This implies that perl rename is implemented as either a copy or a delete followed by rename, as the OS rename (whether the command or the underlying system call), will not allow you to rename a file if a file with the new name already exists. At least this is the case under Win32, I'm not sure of the situation with other OS's.

    It therefore falls to the programmer using Perl's rename to check for and handle the situation where the new name already exists using -e or similar. Once this check is in place, then you still need to add code to handle the situation where the backup does exist and arrange to delete the (potentially partial) new file created at the last pass and restore the backup. Perl's rename will do this ostensibly in one step, but as I just noted, in reality, at least on some systems, there are two steps involved. A delete, followed by a rename. If a second interuption occures between these two steps, then you get the situation where you have a backup with no original. If the Find::File or globing processes used to build the file list uses anything other than a fully wild match criteria, then a third pass won't even see the backup as it will only be looking for the original, which no longer exists. So whilst no data has been lost, it will require a manual intervention to restore it.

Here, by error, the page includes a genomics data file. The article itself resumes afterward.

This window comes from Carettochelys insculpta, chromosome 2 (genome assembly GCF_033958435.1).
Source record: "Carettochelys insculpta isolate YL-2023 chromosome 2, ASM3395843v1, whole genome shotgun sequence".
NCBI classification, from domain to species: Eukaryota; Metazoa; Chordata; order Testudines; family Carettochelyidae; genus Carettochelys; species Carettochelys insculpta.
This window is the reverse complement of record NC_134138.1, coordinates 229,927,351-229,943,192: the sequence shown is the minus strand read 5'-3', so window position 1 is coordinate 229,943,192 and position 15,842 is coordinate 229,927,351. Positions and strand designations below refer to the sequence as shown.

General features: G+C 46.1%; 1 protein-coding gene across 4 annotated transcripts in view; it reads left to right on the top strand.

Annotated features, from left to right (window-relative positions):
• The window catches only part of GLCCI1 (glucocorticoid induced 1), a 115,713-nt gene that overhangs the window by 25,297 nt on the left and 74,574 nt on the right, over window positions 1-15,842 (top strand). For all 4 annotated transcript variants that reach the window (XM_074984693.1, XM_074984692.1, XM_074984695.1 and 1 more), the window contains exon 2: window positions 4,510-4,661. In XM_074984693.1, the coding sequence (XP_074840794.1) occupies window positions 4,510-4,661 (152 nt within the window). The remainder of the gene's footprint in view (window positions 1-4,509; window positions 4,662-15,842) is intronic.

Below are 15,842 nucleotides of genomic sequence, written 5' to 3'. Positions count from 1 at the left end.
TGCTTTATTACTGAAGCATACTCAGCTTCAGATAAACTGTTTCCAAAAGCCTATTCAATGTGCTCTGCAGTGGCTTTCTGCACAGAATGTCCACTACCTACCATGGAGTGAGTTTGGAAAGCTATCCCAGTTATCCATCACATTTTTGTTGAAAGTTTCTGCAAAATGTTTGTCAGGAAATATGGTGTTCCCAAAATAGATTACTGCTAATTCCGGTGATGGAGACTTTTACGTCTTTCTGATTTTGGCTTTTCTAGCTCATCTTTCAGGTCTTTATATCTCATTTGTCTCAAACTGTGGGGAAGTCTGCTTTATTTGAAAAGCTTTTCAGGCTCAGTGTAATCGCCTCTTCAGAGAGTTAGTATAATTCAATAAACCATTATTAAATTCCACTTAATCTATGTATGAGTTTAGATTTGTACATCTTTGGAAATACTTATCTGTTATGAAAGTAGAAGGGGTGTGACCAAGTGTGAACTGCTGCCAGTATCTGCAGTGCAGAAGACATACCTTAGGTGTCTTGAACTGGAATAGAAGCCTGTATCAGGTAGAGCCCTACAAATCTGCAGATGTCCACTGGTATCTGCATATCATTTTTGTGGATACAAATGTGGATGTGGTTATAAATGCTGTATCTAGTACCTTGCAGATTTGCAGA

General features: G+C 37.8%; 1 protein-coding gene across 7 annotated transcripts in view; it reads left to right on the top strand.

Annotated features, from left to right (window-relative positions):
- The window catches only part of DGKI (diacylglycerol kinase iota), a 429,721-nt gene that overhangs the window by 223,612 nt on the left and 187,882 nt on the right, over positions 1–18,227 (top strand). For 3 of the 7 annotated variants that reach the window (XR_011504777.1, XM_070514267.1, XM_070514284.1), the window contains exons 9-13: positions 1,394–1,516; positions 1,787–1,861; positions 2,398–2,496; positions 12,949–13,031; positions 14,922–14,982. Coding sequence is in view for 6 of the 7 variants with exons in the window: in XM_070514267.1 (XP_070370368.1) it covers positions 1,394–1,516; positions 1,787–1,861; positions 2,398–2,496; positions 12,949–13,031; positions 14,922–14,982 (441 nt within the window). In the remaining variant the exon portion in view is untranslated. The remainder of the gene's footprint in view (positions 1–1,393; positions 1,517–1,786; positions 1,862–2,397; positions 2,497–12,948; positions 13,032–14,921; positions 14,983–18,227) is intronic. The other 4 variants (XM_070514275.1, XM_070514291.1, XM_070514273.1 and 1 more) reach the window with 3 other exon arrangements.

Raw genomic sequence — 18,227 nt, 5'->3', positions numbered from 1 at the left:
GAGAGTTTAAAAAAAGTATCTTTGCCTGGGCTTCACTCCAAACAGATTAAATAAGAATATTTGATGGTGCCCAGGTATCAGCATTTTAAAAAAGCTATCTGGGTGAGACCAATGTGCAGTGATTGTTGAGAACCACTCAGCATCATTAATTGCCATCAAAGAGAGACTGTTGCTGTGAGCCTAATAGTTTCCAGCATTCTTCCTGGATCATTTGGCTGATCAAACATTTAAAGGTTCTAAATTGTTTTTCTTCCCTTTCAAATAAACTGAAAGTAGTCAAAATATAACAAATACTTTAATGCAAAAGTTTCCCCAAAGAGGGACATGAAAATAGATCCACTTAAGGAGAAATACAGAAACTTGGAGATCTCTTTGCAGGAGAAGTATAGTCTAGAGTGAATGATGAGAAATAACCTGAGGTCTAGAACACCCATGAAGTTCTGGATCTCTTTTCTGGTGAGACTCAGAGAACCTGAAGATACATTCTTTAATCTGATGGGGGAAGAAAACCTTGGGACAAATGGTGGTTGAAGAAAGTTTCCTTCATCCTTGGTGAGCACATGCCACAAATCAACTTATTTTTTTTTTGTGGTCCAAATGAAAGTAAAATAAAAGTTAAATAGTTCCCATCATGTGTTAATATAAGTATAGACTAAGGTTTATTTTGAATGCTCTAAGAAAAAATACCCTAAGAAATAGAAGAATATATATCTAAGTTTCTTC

Yes. This is a paranoid view. To arrive here we need three failures to occur at exactly inopportune moments. However, I was involved in a project where the whole issue of automating the updating files in a production environment became the subject of a protracted investigation to determine a mechanism for ensuring that there were NO risks involved. The machines in question were used by cargo division of a large international airline to control the loading of freight on their fleet of 747 cargo aircraft. Accurate information of what freight had been loaded on the aircraft is paramount as the weight of the cargo and its distribution are critical information to how much fuel is required and to the handling and take-off characteristics of the aircraft when taking off from airports at high altitudes and/or hot conditions. To complicate matters, some of the servers in question were located in tin shacks on African and Russian airfields that were little more than dust strips, and with mains systems that were subjected to frequent power cuts that often lasted longer than the UPS's could maintain.